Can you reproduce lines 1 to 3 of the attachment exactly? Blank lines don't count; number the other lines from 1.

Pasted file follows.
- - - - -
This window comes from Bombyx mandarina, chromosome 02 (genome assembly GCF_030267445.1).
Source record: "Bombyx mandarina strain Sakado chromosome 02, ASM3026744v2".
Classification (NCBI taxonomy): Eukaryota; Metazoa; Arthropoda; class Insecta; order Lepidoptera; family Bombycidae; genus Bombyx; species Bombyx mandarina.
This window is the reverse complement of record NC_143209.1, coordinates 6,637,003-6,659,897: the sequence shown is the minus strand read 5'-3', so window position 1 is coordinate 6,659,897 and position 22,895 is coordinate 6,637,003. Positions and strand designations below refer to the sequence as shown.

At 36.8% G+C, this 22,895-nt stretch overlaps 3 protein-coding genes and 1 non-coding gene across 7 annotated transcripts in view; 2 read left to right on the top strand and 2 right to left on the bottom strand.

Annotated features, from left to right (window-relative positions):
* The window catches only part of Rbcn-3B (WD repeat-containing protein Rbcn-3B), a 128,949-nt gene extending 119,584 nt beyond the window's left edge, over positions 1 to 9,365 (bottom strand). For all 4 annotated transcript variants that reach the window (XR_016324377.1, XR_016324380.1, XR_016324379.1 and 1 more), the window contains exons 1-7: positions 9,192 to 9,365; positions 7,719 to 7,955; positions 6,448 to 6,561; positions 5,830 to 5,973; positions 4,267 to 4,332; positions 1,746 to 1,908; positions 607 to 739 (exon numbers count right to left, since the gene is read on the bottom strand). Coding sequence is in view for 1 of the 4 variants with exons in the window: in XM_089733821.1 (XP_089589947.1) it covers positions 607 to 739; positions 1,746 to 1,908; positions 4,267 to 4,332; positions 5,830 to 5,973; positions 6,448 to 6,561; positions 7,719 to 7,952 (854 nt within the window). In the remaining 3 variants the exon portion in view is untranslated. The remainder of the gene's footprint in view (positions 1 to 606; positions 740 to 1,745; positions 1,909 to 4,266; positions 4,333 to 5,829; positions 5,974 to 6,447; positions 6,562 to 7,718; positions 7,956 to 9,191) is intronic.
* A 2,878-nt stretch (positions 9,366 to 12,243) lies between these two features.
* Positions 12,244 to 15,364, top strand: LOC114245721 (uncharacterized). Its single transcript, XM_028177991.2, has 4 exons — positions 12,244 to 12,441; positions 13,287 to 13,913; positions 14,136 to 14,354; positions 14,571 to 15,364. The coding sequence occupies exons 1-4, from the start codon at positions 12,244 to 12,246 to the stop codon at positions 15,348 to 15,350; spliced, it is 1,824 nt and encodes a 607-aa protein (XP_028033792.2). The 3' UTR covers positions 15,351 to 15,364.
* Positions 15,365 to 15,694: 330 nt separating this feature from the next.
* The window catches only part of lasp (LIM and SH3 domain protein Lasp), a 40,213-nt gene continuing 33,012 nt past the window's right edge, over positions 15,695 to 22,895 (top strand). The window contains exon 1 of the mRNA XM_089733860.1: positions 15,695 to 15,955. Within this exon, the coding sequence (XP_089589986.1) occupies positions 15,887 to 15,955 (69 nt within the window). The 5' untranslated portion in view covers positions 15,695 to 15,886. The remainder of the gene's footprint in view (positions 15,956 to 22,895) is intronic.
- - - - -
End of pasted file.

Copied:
This window comes from Bombyx mandarina, chromosome 02 (genome assembly GCF_030267445.1).
Source record: "Bombyx mandarina strain Sakado chromosome 02, ASM3026744v2".
Classification (NCBI taxonomy): Eukaryota; Metazoa; Arthropoda; class Insecta; order Lepidoptera; family Bombycidae; genus Bombyx; species Bombyx mandarina.